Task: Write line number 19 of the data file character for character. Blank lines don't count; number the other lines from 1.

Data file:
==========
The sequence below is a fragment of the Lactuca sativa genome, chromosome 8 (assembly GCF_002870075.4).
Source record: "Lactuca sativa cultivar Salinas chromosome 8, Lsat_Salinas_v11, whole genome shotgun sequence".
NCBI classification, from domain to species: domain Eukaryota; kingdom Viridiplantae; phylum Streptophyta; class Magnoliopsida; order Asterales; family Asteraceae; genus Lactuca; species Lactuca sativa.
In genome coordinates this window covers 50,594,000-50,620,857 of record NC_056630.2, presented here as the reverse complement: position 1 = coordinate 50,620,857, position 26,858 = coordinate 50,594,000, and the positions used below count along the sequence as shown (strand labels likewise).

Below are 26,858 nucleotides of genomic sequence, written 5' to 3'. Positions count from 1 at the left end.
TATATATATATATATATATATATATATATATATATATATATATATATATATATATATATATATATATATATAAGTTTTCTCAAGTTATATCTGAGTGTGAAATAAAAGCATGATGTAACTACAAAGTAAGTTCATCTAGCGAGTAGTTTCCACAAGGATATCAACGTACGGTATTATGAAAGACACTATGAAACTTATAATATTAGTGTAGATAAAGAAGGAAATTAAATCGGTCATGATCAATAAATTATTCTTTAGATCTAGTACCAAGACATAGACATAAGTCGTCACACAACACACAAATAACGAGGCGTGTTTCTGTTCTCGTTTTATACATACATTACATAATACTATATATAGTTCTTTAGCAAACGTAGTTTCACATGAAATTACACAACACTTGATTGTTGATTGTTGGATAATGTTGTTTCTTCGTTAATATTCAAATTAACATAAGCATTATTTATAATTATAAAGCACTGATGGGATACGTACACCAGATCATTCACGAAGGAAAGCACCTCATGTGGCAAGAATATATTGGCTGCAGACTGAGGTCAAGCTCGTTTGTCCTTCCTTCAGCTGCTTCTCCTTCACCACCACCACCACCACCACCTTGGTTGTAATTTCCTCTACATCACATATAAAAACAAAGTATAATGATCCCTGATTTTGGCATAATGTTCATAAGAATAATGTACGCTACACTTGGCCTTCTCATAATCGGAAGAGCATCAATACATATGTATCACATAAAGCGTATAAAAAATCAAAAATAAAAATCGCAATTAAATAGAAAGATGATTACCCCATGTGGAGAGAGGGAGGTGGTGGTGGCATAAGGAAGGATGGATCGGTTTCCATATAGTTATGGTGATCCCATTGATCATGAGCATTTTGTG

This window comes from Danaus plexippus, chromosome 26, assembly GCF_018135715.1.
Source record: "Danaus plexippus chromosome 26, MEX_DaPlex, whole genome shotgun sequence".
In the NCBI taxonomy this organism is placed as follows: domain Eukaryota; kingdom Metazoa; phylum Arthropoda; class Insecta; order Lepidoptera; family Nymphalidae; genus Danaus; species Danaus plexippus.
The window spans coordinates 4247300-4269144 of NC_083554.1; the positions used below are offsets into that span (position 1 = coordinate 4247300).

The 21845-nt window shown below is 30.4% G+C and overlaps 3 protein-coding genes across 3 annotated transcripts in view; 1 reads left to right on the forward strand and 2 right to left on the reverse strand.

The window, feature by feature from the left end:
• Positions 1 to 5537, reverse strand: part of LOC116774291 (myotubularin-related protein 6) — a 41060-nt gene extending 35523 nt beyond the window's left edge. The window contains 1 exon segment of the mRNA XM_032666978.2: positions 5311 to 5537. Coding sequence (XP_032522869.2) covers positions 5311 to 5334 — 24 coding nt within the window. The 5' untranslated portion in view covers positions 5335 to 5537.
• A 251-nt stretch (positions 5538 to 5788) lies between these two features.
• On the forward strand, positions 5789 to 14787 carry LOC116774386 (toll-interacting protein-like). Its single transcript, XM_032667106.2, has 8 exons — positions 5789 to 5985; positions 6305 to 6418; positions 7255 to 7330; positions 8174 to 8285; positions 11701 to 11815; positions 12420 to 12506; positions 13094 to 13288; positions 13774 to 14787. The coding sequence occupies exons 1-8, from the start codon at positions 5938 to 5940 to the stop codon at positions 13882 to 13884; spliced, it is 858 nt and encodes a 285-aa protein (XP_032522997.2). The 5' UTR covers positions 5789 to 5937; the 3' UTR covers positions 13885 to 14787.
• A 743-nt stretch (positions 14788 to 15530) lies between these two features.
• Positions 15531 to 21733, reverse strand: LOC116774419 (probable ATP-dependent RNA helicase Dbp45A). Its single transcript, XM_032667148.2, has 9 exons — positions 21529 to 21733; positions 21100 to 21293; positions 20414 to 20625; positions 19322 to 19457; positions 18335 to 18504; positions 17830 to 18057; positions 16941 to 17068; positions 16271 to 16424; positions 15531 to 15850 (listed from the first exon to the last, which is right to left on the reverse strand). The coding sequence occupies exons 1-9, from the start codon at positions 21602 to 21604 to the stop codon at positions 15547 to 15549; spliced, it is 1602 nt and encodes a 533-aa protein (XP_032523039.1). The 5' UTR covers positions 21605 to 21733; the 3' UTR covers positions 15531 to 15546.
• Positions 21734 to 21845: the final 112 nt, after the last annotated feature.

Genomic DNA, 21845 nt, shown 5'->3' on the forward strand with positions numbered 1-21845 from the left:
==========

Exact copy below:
Genomic DNA, 21845 nt, shown 5'->3' on the forward strand with positions numbered 1-21845 from the left: